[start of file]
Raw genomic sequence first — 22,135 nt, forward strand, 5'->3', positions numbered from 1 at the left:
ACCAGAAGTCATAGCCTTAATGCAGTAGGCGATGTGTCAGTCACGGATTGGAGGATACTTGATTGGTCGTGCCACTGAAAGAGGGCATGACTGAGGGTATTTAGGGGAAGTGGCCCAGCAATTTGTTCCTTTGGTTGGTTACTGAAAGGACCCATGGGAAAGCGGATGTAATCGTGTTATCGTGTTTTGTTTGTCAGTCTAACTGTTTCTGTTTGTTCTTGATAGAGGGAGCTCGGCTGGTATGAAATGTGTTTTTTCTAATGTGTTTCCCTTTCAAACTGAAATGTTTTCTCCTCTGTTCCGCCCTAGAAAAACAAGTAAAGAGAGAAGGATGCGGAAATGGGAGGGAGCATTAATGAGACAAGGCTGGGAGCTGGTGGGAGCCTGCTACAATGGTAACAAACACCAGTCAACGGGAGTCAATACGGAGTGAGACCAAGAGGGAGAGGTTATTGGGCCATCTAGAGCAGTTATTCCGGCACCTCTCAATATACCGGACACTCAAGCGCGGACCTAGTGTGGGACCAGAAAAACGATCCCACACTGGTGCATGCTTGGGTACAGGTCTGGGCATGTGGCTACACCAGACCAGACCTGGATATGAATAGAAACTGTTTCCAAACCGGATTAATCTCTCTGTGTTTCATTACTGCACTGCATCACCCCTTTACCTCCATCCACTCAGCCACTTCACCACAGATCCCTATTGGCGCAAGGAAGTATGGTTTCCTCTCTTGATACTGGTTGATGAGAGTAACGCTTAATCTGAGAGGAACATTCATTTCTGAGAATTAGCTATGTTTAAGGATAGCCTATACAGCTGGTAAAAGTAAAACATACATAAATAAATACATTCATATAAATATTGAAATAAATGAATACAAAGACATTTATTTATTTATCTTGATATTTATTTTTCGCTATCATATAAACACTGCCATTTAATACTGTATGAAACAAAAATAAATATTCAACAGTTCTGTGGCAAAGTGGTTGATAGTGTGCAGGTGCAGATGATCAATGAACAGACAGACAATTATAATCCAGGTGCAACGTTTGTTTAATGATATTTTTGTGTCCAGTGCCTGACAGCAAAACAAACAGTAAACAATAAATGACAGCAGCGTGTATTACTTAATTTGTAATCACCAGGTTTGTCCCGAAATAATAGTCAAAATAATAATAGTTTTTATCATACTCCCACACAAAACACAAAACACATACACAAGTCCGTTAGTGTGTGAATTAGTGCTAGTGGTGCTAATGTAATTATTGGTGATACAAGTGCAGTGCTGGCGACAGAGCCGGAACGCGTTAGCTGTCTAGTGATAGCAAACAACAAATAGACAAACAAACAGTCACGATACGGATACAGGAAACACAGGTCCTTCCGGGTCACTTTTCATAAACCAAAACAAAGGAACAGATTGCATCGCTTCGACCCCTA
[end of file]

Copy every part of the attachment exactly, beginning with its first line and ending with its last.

Raw genomic sequence first — 22,135 nt, forward strand, 5'->3', positions numbered from 1 at the left:
ACCAGAAGTCATAGCCTTAATGCAGTAGGCGATGTGTCAGTCACGGATTGGAGGATACTTGATTGGTCGTGCCACTGAAAGAGGGCATGACTGAGGGTATTTAGGGGAAGTGGCCCAGCAATTTGTTCCTTTGGTTGGTTACTGAAAGGACCCATGGGAAAGCGGATGTAATCGTGTTATCGTGTTTTGTTTGTCAGTCTAACTGTTTCTGTTTGTTCTTGATAGAGGGAGCTCGGCTGGTATGAAATGTGTTTTTTCTAATGTGTTTCCCTTTCAAACTGAAATGTTTTCTCCTCTGTTCCGCCCTAGAAAAACAAGTAAAGAGAGAAGGATGCGGAAATGGGAGGGAGCATTAATGAGACAAGGCTGGGAGCTGGTGGGAGCCTGCTACAATGGTAACAAACACCAGTCAACGGGAGTCAATACGGAGTGAGACCAAGAGGGAGAGGTTATTGGGCCATCTAGAGCAGTTATTCCGGCACCTCTCAATATACCGGACACTCAAGCGCGGACCTAGTGTGGGACCAGAAAAACGATCCCACACTGGTGCATGCTTGGGTACAGGTCTGGGCATGTGGCTACACCAGACCAGACCTGGATATGAATAGAAACTGTTTCCAAACCGGATTAATCTCTCTGTGTTTCATTACTGCACTGCATCACCCCTTTACCTCCATCCACTCAGCCACTTCACCACAGATCCCTATTGGCGCAAGGAAGTATGGTTTCCTCTCTTGATACTGGTTGATGAGAGTAACGCTTAATCTGAGAGGAACATTCATTTCTGAGAATTAGCTATGTTTAAGGATAGCCTATACAGCTGGTAAAAGTAAAACATACATAAATAAATACATTCATATAAATATTGAAATAAATGAATACAAAGACATTTATTTATTTATCTTGATATTTATTTTTCGCTATCATATAAACACTGCCATTTAATACTGTATGAAACAAAAATAAATATTCAACAGTTCTGTGGCAAAGTGGTTGATAGTGTGCAGGTGCAGATGATCAATGAACAGACAGACAATTATAATCCAGGTGCAACGTTTGTTTAATGATATTTTTGTGTCCAGTGCCTGACAGCAAAACAAACAGTAAACAATAAATGACAGCAGCGTGTATTACTTAATTTGTAATCACCAGGTTTGTCCCGAAATAATAGTCAAAATAATAATAGTTTTTATCATACTCCCACACAAAACACAAAACACATACACAAGTCCGTTAGTGTGTGAATTAGTGCTAGTGGTGCTAATGTAATTATTGGTGATACAAGTGCAGTGCTGGCGACAGAGCCGGAACGCGTTAGCTGTCTAGTGATAGCAAACAACAAATAGACAAACAAACAGTCACGATACGGATACAGGAAACACAGGTCCTTCCGGGTCACTTTTCATAAACCAAAACAAAGGAACAGATTGCATCGCTTCGACCCCTA